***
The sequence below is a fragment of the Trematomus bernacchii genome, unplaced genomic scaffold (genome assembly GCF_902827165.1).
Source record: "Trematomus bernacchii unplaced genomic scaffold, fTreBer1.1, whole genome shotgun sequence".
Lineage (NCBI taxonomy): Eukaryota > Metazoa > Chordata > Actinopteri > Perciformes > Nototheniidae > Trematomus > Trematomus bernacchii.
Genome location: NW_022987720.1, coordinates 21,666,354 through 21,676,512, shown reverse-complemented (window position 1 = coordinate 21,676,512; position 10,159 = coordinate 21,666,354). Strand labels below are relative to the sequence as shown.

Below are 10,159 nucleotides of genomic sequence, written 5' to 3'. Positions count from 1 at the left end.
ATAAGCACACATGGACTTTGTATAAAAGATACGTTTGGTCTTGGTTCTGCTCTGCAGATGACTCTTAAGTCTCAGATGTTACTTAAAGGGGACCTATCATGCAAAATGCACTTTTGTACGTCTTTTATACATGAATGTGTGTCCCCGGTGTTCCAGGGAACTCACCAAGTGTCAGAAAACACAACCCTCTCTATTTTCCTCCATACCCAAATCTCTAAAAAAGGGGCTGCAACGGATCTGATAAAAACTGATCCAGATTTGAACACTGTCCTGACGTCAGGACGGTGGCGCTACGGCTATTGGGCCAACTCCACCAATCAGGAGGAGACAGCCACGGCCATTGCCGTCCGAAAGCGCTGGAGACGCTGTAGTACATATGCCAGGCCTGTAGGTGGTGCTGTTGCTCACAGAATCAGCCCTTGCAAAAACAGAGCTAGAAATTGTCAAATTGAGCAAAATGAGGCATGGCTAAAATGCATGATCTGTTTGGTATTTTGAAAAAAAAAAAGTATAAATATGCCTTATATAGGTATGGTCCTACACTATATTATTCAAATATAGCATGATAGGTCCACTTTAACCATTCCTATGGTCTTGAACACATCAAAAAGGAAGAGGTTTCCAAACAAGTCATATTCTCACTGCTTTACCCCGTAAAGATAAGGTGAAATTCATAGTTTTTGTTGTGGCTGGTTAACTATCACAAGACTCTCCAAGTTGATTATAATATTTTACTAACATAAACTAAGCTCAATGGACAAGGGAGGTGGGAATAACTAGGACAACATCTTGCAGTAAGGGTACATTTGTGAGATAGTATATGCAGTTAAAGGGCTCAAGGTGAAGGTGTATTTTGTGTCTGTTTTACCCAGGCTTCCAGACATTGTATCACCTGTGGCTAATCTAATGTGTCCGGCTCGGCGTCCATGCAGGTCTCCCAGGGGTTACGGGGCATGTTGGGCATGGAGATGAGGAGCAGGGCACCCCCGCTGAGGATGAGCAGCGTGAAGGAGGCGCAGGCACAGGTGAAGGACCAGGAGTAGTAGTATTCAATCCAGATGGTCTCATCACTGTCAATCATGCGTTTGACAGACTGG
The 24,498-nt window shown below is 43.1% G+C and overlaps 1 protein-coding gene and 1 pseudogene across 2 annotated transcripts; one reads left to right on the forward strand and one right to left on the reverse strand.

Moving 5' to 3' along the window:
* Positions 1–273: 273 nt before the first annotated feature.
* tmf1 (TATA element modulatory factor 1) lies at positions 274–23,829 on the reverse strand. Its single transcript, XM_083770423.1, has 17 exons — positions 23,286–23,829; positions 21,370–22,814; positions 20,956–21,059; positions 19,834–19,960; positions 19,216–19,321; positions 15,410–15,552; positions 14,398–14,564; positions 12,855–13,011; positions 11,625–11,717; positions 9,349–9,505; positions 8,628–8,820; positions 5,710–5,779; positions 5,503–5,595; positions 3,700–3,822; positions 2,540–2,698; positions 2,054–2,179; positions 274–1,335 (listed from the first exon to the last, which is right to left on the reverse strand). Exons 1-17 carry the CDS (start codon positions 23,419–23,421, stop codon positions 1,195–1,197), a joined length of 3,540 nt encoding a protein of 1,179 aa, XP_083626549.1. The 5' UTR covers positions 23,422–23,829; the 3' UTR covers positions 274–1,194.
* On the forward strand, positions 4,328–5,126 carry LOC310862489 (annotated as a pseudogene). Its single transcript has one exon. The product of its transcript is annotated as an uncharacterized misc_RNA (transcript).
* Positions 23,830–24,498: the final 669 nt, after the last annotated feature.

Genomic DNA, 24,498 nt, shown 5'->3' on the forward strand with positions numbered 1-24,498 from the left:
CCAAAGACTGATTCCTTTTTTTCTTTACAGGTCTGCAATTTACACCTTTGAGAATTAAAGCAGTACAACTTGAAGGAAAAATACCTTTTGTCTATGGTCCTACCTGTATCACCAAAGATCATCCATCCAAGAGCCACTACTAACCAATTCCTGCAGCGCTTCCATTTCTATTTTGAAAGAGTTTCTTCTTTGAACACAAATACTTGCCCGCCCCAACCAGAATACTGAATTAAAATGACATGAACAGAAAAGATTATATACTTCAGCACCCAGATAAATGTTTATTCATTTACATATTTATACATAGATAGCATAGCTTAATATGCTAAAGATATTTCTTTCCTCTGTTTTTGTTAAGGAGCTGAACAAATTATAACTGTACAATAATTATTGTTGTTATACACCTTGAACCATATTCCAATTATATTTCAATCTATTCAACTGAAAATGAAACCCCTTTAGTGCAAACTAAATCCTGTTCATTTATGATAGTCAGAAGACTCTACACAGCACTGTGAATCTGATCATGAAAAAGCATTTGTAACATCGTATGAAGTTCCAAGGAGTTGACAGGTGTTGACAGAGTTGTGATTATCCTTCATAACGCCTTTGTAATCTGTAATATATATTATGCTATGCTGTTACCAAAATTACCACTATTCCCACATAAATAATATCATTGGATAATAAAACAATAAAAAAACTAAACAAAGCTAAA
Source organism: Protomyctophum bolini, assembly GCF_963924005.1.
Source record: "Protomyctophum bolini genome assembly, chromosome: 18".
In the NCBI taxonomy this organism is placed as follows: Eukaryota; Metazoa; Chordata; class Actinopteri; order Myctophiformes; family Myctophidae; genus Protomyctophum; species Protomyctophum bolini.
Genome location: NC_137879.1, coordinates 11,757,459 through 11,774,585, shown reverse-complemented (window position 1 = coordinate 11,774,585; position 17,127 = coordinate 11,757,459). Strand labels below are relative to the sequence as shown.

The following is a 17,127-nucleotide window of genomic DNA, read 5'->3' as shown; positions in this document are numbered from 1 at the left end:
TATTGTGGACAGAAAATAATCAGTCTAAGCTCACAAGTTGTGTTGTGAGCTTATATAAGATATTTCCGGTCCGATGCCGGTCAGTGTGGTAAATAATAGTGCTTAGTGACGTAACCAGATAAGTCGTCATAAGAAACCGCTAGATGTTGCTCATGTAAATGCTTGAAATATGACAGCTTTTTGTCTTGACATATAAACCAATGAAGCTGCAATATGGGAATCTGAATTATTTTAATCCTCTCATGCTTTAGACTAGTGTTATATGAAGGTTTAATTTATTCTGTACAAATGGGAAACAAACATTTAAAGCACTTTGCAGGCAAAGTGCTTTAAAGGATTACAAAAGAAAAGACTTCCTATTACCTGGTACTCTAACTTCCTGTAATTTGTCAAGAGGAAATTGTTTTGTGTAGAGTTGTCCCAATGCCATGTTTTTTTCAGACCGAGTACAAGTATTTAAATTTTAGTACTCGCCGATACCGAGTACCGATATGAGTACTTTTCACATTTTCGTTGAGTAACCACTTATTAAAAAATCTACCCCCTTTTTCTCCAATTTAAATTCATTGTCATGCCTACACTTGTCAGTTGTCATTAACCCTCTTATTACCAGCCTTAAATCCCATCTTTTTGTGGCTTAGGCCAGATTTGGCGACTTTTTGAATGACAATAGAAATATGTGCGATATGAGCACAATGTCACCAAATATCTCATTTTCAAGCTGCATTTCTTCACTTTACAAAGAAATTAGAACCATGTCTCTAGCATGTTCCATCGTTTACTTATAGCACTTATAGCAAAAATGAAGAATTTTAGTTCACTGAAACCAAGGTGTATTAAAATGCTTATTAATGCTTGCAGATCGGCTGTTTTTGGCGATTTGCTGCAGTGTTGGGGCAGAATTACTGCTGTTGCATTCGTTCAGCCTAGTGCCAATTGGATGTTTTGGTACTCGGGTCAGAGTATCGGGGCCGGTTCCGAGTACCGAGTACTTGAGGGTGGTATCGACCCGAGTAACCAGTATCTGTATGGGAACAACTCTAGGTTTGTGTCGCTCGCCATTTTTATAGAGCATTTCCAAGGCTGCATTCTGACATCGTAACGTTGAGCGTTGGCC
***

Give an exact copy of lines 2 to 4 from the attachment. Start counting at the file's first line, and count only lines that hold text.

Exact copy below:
Source record: "Trematomus bernacchii unplaced genomic scaffold, fTreBer1.1, whole genome shotgun sequence".
Lineage (NCBI taxonomy): Eukaryota > Metazoa > Chordata > Actinopteri > Perciformes > Nototheniidae > Trematomus > Trematomus bernacchii.
Genome location: NW_022987720.1, coordinates 21,666,354 through 21,676,512, shown reverse-complemented (window position 1 = coordinate 21,676,512; position 10,159 = coordinate 21,666,354). Strand labels below are relative to the sequence as shown.